How being a night owl 'increases your risk of 4 silent killers' | The Sun

MODERN day distractions can make switching off at a reasonable hour almost impossible for some people.

The bottomless pit of entertainment phones now provide, coffee shops on every corner and apps like Netflix all work in sync to throw of our sleep schedules.

But late nights can do more harm than just leaving you feeling a bit groggy in the morning.

Studies have shown staying up until the early hours can also leave you at risk of several silent killers…

1. Heart disease

Staying up into the early hours a few times a week can increase your chances of heart disease, several studies have suggested.

This is because heart and blood vessels are regulated by the body’s sleep-wake cycle.

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People who nod off later than 11pm are up to 25 per cent more likely to get heart disease or have a stroke, health tech company Huma, found.

A separate study discovered that people with type 2 diabetes are especially at risk.

People with the disease who get less than six hours’ sleep a night doubles the chance of dying from a heart attack or stroke.

2. Type 2 diabetes

Night owls are also more likely to develop type 2 diabetes than those who go to bed early, scientists have found.

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A study found those who stay up late were less active in the day and worse at using fat for energy, resulting in a build-up of fats which can lead to type 2 diabetes.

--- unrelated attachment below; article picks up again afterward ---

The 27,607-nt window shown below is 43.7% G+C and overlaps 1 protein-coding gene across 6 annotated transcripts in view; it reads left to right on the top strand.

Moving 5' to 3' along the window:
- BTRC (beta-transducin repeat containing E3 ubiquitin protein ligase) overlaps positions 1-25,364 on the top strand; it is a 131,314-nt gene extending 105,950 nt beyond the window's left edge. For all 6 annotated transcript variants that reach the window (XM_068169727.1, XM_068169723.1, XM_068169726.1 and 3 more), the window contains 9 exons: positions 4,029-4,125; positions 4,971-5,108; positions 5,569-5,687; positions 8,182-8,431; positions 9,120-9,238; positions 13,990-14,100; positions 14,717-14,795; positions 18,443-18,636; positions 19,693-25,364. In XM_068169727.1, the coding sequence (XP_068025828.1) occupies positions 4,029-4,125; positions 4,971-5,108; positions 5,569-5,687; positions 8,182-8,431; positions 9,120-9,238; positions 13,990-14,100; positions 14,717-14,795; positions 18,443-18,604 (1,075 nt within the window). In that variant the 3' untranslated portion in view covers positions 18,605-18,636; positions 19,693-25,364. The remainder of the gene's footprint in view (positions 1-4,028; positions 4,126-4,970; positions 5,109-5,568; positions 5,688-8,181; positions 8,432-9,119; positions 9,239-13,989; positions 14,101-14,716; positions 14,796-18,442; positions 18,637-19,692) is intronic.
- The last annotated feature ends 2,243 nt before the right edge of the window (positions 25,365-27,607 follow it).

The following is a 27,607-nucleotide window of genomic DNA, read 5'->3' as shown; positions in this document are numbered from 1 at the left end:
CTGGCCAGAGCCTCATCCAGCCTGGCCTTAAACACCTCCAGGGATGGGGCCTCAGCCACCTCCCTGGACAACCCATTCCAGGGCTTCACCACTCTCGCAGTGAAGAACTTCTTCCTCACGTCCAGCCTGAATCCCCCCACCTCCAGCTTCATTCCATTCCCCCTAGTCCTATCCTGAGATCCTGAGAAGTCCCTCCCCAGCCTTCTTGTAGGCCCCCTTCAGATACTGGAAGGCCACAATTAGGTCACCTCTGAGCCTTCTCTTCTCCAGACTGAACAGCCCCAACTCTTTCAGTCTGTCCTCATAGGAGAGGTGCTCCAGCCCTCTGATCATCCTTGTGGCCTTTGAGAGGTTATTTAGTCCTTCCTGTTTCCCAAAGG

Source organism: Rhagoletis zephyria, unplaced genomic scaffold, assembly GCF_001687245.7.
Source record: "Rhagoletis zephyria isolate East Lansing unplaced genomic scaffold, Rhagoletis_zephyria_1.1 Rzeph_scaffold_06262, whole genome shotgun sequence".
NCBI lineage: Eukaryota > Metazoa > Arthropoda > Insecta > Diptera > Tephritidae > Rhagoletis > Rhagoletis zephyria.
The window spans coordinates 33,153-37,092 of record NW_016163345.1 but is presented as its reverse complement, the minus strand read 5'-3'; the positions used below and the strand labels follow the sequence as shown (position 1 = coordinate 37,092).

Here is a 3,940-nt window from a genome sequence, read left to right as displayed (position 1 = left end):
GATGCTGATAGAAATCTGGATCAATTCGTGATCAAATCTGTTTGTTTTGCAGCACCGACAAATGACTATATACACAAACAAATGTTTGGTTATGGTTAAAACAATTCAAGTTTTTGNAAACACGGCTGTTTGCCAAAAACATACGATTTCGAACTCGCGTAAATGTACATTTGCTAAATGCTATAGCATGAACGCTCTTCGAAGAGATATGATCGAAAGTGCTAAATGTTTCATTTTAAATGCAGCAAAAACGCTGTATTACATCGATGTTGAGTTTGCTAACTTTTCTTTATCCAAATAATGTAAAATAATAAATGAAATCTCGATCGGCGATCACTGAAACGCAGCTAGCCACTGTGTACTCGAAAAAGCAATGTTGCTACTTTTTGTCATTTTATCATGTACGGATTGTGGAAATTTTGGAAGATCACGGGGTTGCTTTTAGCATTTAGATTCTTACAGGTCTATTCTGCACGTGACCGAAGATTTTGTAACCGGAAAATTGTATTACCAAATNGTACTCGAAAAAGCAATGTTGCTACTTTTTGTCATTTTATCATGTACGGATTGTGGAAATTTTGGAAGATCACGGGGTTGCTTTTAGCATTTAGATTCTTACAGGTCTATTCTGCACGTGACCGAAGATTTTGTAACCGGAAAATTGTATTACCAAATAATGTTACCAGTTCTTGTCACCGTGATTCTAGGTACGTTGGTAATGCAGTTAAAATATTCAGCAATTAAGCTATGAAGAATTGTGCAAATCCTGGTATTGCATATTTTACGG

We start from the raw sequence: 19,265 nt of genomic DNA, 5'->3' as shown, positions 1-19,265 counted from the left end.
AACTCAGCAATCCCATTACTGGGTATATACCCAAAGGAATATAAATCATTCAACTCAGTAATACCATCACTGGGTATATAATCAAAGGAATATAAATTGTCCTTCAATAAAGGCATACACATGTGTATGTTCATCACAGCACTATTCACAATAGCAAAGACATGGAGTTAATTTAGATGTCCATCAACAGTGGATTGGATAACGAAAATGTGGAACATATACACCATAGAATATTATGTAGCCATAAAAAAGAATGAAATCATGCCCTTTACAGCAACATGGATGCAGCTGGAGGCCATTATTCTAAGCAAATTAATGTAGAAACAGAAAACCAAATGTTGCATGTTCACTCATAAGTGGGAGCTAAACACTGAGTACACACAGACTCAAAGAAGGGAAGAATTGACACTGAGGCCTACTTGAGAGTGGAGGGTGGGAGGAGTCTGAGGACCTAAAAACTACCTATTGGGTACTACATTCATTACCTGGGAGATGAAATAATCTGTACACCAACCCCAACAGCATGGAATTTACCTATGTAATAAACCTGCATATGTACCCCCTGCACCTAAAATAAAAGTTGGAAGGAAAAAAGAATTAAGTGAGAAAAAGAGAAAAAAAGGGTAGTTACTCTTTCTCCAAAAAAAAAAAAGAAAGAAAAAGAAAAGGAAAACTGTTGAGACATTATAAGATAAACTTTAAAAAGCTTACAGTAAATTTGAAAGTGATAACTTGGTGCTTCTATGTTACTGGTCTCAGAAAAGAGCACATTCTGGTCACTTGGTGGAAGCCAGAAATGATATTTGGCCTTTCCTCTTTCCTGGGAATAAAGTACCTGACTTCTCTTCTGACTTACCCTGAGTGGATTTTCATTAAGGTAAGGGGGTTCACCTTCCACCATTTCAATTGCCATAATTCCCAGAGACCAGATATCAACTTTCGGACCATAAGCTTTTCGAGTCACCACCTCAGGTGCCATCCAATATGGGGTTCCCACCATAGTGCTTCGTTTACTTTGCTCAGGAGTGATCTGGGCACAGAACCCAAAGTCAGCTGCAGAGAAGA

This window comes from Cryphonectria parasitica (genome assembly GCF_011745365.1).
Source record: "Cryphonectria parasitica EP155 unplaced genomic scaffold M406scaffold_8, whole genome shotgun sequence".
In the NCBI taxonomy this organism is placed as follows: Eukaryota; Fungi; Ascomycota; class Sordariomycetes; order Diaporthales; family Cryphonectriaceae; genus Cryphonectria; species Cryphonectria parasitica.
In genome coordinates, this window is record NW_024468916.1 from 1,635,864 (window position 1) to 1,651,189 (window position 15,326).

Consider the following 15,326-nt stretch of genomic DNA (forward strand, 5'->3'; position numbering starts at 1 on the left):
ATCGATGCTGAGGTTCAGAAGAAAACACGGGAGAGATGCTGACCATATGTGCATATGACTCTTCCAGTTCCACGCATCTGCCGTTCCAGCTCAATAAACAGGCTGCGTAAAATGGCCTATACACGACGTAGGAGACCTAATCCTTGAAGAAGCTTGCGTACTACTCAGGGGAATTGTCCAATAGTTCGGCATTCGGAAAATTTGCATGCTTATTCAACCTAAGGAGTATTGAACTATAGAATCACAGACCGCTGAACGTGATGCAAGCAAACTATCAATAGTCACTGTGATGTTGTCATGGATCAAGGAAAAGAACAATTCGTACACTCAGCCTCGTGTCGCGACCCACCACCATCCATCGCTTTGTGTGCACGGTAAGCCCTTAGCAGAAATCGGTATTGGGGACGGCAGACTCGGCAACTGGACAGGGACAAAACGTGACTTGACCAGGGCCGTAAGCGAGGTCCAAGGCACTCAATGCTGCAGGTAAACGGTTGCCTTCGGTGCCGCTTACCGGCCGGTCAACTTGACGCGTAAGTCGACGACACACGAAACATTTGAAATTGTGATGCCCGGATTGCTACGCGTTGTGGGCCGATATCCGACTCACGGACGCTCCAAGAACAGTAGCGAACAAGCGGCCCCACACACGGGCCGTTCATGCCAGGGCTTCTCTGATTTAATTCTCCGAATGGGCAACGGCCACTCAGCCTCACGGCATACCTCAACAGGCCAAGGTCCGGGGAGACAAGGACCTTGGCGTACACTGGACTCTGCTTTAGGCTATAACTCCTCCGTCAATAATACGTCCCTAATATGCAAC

Those staying up late were also less sensitive to insulin, potentially harming health, US scientists from Rutgers University in New Jersey, found.

On the other hand, early birds were found to burn fat for energy rather than carbohydrates — thus reducing risk — be more active in the day be and more aerobically fit.

3. Depression 

Staying up late can sometimes feel like you are winning more hours back in the day, which is a good thing, right?

According to sleep expert Jeff Spires staying up till the early hours can actually make you more depressed.

"Going to sleep in the early hours of the morning and waking late morning results in you missing out on a large amount of daylight, especially in the winter months.

"Vitamin D is really important for our health – both physical and emotional.

"A lack of vitamin D can lead to bone deformities, muscle weakness and a weakened immune system, along with increasing your risk of depression and anxiety."

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4. Cancer

One study published this week found women who go to bed late have almost double the risk of breast cancer than early-risers.

Research, funded by Cancer Research UK examined how sleeping habits affect our chances of developing cancer, and found that larks were 48 per cent less likely to develop cancer and 40 per cent less likely to develop breast cancer.

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